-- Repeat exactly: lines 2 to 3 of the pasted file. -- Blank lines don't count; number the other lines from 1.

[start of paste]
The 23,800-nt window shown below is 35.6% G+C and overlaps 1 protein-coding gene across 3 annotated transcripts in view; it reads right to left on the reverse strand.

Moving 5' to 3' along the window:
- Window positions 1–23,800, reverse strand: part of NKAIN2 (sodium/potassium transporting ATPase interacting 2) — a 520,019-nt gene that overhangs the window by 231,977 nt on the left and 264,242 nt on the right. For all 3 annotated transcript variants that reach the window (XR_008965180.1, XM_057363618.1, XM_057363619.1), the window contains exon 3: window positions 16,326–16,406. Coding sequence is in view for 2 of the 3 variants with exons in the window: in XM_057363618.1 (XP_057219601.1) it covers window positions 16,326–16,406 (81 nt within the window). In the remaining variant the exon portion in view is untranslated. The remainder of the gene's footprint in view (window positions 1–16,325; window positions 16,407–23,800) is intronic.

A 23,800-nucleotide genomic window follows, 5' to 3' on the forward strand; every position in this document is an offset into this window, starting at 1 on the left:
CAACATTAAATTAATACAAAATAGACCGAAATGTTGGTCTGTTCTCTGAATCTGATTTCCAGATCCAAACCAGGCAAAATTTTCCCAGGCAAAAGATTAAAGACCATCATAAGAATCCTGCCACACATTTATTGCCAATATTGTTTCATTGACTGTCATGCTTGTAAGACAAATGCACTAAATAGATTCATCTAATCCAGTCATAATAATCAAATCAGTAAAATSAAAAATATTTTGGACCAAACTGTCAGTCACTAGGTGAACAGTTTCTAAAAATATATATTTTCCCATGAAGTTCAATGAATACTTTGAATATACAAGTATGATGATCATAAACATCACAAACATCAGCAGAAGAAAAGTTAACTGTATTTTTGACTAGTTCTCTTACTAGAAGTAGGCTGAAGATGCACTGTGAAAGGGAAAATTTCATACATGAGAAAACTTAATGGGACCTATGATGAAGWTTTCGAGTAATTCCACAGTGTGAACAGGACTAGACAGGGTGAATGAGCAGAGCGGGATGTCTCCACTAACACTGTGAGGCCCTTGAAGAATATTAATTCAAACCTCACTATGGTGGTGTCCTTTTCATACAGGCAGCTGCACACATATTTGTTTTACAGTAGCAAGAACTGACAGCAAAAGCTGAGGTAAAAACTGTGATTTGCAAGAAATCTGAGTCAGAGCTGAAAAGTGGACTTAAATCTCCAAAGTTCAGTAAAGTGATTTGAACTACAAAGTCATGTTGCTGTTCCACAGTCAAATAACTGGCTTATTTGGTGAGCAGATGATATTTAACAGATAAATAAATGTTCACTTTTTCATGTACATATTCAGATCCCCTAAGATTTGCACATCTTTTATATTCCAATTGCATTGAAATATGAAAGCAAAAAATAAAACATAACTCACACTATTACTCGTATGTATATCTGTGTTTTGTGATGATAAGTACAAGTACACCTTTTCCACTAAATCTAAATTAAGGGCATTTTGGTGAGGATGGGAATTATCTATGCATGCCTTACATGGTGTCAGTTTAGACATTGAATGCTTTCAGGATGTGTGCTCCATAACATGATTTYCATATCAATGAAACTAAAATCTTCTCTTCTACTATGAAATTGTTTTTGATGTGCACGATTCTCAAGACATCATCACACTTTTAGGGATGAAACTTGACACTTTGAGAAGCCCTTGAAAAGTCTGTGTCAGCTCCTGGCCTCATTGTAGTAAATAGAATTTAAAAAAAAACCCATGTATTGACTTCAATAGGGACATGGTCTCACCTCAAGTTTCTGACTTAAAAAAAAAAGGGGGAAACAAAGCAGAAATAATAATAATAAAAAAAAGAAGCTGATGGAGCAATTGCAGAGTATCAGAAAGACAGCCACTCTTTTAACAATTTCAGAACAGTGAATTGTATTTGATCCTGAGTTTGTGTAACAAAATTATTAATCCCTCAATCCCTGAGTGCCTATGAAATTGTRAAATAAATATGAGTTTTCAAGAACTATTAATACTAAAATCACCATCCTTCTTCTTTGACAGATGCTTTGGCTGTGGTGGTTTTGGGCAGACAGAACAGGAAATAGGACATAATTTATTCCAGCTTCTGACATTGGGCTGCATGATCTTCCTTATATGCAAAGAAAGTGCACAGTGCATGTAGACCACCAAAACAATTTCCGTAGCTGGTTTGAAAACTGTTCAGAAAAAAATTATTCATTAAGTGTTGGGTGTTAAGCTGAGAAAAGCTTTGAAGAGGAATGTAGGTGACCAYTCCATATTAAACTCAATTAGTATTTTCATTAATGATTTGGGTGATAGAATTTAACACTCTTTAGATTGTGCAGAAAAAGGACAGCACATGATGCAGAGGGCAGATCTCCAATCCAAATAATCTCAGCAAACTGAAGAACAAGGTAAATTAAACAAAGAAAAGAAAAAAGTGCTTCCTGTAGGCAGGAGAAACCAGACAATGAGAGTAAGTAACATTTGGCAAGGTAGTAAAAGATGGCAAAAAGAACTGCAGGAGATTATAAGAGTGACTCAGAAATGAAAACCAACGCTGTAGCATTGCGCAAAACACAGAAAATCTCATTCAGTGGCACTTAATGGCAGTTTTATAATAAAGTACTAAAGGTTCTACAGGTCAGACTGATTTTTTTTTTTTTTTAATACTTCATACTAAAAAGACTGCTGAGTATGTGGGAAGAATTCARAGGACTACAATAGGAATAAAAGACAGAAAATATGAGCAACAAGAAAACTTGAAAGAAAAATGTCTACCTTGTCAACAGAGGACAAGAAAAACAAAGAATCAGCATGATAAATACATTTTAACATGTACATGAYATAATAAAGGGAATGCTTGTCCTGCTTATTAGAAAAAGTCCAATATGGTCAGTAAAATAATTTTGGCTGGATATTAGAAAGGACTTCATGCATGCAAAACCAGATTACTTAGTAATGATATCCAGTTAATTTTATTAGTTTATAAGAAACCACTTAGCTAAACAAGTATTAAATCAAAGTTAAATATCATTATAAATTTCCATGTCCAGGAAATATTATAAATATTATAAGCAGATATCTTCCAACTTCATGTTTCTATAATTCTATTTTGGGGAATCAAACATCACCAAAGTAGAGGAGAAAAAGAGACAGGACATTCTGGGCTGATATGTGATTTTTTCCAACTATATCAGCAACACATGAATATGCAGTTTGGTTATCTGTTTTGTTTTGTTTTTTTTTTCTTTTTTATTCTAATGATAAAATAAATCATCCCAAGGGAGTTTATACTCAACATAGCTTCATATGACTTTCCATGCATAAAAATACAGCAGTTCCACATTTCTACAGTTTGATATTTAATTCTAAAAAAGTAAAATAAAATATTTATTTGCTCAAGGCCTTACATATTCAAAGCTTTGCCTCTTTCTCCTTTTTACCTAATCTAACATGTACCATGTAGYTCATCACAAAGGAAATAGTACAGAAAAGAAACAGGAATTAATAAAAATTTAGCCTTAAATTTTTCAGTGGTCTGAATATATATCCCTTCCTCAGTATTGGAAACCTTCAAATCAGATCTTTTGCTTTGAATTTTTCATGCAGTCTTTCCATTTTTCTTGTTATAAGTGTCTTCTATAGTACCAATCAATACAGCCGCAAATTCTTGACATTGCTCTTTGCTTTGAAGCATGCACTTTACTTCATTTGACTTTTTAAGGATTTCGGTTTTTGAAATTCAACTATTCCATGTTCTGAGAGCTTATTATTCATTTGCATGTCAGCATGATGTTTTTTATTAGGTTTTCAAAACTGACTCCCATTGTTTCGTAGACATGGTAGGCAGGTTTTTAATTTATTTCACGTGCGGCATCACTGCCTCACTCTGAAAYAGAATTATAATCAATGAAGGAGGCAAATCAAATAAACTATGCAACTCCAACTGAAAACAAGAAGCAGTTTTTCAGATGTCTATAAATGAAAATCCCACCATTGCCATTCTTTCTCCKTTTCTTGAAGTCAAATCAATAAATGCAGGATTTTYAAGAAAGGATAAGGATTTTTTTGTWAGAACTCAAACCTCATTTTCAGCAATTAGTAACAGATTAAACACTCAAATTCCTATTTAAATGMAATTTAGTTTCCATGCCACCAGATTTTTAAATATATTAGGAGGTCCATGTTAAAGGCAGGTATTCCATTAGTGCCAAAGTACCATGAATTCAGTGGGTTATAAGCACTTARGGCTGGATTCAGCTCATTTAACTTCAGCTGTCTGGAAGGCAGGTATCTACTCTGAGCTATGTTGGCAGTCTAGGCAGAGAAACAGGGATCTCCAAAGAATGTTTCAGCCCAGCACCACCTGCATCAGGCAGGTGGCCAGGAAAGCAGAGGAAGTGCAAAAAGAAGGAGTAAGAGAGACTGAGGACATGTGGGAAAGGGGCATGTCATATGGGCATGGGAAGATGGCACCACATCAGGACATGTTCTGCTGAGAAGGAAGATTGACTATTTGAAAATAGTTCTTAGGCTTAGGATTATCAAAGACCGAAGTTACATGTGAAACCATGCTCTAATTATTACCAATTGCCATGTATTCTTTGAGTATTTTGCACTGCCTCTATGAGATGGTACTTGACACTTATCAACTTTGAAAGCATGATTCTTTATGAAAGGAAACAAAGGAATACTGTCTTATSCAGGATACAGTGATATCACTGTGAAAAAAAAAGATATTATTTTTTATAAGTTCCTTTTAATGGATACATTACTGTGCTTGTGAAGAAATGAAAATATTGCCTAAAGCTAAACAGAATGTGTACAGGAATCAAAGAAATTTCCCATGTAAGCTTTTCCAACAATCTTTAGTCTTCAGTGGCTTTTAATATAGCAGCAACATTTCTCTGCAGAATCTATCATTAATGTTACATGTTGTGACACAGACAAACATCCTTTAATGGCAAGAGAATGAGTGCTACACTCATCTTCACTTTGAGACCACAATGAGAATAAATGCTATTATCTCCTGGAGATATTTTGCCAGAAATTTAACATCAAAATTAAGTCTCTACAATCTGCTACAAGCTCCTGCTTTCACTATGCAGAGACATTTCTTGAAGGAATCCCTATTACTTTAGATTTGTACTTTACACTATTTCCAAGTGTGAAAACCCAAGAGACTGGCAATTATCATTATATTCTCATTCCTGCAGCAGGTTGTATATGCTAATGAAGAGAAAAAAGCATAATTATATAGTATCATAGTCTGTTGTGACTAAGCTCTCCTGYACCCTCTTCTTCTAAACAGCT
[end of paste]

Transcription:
Moving 5' to 3' along the window:
- Window positions 1–23,800, reverse strand: part of NKAIN2 (sodium/potassium transporting ATPase interacting 2) — a 520,019-nt gene that overhangs the window by 231,977 nt on the left and 264,242 nt on the right. For all 3 annotated transcript variants that reach the window (XR_008965180.1, XM_057363618.1, XM_057363619.1), the window contains exon 3: window positions 16,326–16,406. Coding sequence is in view for 2 of the 3 variants with exons in the window: in XM_057363618.1 (XP_057219601.1) it covers window positions 16,326–16,406 (81 nt within the window). In the remaining variant the exon portion in view is untranslated. The remainder of the gene's footprint in view (window positions 1–16,325; window positions 16,407–23,800) is intronic.